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Smoke and mirrors: Big Tobacco’s last gasp legal challenge to plain packaging

The WTO allows countries to take measures “necessary for public health.” AAP

The Government’s plan to introduce plain packaging for tobacco products has been raised at the Council for TRIPS meeting in Geneva this week.

In a note to TRIPS delegates, the Indonesian Government has complained about the impact of plain packaging on WTO agreement while US business groups have written to the government, raising questions about its effect on the global intellectual property regime.

This earlier-published article addresses both these concerns.

The tobacco industry has launched another plank in its campaign against the government’s plan to introduce plain packaging for tobacco products, unveiling a series of radio, print and billboard advertisements.

It has also said it will release a series of confidential government documents obtained under Freedom of Information laws, which it claims will show that the government has no evidence that plain packaging will reduce smoking rates.

Under the new measure, tobacco products will be packaged in in a uniform pack with the same colour and large health warnings.

The only difference between the packs will be the name of the brand of cigarettes in plain font: there will no longer be any logos or fancy print on the packaging or the cigarettes themselves.

The tobacco industry is claiming that these measures are beyond the power of the Commonwealth government for several reasons, spanning both national and international law jurisdictions.

Constitutional law challenge

Their first claim is that the measures contravene the Constitution because they involve the acquisition of property on other than just terms.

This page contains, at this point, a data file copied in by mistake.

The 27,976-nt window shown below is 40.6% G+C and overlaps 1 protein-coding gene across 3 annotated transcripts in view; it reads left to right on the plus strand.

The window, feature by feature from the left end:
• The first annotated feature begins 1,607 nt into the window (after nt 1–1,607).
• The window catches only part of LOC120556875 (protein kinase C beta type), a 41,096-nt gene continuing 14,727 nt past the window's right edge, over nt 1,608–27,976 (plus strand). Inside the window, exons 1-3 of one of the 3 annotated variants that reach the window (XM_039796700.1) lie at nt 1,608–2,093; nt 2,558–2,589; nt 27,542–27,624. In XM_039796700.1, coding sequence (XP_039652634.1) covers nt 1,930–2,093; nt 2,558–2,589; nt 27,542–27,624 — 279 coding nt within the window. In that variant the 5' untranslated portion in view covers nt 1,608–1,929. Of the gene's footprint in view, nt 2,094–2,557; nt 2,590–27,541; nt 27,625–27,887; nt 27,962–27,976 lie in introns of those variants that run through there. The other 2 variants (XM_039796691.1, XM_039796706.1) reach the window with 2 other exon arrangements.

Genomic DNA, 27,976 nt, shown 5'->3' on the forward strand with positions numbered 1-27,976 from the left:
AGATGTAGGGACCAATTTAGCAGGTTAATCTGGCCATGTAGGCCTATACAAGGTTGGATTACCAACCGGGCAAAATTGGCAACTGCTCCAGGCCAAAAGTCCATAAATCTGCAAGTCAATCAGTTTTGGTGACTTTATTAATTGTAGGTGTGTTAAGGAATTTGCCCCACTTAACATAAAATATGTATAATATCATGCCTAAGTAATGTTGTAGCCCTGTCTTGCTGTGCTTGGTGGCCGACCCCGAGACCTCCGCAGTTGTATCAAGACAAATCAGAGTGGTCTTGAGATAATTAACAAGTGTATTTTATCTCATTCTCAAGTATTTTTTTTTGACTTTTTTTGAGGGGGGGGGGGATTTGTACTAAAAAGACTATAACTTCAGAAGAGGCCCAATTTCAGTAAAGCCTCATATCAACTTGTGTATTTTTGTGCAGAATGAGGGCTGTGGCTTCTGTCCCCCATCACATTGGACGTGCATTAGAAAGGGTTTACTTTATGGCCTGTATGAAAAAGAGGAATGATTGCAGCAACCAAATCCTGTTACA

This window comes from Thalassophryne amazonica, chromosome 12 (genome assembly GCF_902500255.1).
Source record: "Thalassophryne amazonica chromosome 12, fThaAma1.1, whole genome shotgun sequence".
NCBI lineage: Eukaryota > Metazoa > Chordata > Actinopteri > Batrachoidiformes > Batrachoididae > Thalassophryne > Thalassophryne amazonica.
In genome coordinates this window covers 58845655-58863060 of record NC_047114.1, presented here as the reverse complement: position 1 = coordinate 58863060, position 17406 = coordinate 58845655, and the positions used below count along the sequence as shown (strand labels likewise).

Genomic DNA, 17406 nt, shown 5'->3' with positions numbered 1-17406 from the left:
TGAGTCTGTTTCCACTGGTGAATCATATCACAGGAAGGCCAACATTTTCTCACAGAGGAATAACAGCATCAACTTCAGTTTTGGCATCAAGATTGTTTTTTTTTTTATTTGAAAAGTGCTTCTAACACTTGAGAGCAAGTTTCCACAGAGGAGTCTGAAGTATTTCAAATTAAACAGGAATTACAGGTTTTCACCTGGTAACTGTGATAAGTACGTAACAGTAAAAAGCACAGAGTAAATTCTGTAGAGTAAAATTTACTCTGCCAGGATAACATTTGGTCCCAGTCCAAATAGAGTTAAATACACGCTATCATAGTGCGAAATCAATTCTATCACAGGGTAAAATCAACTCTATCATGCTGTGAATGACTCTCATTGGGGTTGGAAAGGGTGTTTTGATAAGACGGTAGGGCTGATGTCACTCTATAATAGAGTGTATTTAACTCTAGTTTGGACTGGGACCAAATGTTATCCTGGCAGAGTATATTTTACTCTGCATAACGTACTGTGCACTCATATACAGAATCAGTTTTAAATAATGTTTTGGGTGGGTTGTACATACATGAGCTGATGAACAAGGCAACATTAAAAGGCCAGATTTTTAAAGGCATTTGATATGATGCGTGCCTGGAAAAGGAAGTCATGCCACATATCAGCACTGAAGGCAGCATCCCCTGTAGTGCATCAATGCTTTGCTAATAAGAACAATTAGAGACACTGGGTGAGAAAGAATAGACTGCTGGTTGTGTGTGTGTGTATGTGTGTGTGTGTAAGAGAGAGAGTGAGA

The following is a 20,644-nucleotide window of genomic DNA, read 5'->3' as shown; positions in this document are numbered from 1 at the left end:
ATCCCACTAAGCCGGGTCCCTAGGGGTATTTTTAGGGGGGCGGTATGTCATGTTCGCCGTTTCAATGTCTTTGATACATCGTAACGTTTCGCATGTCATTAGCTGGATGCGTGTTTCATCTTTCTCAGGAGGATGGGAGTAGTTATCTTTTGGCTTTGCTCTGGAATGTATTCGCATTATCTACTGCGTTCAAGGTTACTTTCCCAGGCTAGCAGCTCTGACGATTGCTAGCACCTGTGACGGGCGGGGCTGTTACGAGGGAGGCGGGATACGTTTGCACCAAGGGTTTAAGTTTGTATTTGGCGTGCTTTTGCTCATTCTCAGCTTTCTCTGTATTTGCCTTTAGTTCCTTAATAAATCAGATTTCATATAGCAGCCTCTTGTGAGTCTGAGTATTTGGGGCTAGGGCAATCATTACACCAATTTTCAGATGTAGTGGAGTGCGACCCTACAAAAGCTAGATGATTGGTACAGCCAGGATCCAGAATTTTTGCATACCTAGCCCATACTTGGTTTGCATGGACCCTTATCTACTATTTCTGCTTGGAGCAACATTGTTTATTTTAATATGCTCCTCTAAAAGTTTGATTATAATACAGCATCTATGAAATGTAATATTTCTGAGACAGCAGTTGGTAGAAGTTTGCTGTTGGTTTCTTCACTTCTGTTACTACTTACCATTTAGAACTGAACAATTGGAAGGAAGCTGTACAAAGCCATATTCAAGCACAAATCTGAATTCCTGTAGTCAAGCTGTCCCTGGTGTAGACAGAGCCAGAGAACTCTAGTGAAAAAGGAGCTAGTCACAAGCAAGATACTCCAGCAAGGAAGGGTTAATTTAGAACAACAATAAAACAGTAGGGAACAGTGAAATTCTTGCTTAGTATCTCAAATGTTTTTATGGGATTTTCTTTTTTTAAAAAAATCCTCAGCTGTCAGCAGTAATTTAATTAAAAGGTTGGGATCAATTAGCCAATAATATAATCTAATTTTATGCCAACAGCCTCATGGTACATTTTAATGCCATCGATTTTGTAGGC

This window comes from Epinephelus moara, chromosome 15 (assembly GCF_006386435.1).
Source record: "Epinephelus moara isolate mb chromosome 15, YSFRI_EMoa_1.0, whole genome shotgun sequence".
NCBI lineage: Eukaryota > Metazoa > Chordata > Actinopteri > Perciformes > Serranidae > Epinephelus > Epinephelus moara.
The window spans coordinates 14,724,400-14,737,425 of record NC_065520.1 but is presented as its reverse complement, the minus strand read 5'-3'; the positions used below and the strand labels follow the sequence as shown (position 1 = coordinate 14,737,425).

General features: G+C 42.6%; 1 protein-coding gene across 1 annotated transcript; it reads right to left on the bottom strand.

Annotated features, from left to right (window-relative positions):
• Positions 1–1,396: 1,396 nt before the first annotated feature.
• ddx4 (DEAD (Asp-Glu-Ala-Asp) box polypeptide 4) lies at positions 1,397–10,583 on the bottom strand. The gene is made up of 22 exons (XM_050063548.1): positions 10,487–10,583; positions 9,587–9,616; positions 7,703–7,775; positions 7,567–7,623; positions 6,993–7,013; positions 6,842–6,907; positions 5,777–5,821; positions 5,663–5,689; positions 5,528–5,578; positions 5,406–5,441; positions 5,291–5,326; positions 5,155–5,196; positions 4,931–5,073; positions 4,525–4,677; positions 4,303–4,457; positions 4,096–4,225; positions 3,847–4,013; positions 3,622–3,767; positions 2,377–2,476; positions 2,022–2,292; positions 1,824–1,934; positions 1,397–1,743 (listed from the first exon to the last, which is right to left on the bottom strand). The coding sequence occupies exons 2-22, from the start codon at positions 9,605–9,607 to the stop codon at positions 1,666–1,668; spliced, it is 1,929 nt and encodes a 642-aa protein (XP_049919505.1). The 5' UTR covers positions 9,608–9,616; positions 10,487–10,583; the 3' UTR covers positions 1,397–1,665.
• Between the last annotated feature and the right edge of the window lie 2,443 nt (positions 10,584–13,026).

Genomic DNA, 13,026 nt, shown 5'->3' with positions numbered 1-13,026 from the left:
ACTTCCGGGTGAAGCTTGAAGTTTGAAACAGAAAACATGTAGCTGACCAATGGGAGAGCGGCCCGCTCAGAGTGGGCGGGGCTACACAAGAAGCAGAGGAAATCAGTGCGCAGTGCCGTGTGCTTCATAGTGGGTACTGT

Renowned constitutional law experts such as Professor Greg Craven and Professor George Williams have dismissed these suggestions because the legislation does not involve any acquisition of property by the government.

The government does not want to acquire the trade marks of the tobacco companies.

Contravention of international law?

The tobacco industry’s other arguments rest primarily on the trade-related aspect of intellectual property rights (TRIPS) agreement.

The TRIPS agreement is one of many agreements entered into by Australia in its capacity as a member of the World Trade Organisation (WTO).

The tobacco industry argues that the plain packaging measures contravene the provisions of TRIPS. The problem for them is that they have a hard time identifying which provision of TRIPs is contravened.

Another argument is that they have a right to use their trade marks under TRIPS. They are wrong and the WTO has said so in a decision concerning a dispute between Australia and the United States on the one hand and the European Union on the other.

The right given to a trademark owner under TRIPS is to prevent other people from using that trade mark. The plain packaging legislation does not permit other people to use the trade marks of the tobacco industry, so it does not contravene that right.

The other relevant provision of TRIPS is Article 20, which provides that “the use of a trade mark in the course of trade shall not be unjustifiably encumbered by special requirements”.